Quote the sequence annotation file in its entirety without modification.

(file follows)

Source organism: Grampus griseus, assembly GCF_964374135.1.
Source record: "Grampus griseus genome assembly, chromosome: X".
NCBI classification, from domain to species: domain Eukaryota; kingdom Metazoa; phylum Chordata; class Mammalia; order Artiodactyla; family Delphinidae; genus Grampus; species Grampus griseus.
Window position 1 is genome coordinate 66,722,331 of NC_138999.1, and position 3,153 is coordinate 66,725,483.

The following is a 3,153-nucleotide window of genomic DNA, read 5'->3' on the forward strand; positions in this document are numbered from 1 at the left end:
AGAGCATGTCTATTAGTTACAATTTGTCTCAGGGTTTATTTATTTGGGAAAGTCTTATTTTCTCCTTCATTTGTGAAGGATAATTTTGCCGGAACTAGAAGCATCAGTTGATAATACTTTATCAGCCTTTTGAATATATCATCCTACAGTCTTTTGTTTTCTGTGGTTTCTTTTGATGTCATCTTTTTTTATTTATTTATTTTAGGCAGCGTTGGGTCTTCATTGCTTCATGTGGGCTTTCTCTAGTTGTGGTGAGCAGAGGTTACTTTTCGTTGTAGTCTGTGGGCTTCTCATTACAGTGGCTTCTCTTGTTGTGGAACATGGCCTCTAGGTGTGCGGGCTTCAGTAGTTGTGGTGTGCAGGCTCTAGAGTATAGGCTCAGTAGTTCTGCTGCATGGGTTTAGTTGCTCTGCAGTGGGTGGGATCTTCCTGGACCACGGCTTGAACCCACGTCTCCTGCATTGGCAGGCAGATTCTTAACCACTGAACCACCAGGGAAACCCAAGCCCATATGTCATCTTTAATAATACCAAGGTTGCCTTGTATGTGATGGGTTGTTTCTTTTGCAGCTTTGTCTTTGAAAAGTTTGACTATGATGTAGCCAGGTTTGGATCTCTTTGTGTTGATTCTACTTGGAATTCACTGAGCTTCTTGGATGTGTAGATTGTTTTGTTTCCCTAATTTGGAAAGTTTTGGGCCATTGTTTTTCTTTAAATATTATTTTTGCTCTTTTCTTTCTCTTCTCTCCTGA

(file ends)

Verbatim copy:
Source organism: Grampus griseus, assembly GCF_964374135.1.
Source record: "Grampus griseus genome assembly, chromosome: X".
NCBI classification, from domain to species: domain Eukaryota; kingdom Metazoa; phylum Chordata; class Mammalia; order Artiodactyla; family Delphinidae; genus Grampus; species Grampus griseus.
Window position 1 is genome coordinate 66,722,331 of NC_138999.1, and position 3,153 is coordinate 66,725,483.

The following is a 3,153-nucleotide window of genomic DNA, read 5'->3' on the forward strand; positions in this document are numbered from 1 at the left end:
AGAGCATGTCTATTAGTTACAATTTGTCTCAGGGTTTATTTATTTGGGAAAGTCTTATTTTCTCCTTCATTTGTGAAGGATAATTTTGCCGGAACTAGAAGCATCAGTTGATAATACTTTATCAGCCTTTTGAATATATCATCCTACAGTCTTTTGTTTTCTGTGGTTTCTTTTGATGTCATCTTTTTTTATTTATTTATTTTAGGCAGCGTTGGGTCTTCATTGCTTCATGTGGGCTTTCTCTAGTTGTGGTGAGCAGAGGTTACTTTTCGTTGTAGTCTGTGGGCTTCTCATTACAGTGGCTTCTCTTGTTGTGGAACATGGCCTCTAGGTGTGCGGGCTTCAGTAGTTGTGGTGTGCAGGCTCTAGAGTATAGGCTCAGTAGTTCTGCTGCATGGGTTTAGTTGCTCTGCAGTGGGTGGGATCTTCCTGGACCACGGCTTGAACCCACGTCTCCTGCATTGGCAGGCAGATTCTTAACCACTGAACCACCAGGGAAACCCAAGCCCATATGTCATCTTTAATAATACCAAGGTTGCCTTGTATGTGATGGGTTGTTTCTTTTGCAGCTTTGTCTTTGAAAAGTTTGACTATGATGTAGCCAGGTTTGGATCTCTTTGTGTTGATTCTACTTGGAATTCACTGAGCTTCTTGGATGTGTAGATTGTTTTGTTTCCCTAATTTGGAAAGTTTTGGGCCATTGTTTTTCTTTAAATATTATTTTTGCTCTTTTCTTTCTCTTCTCTCCTGA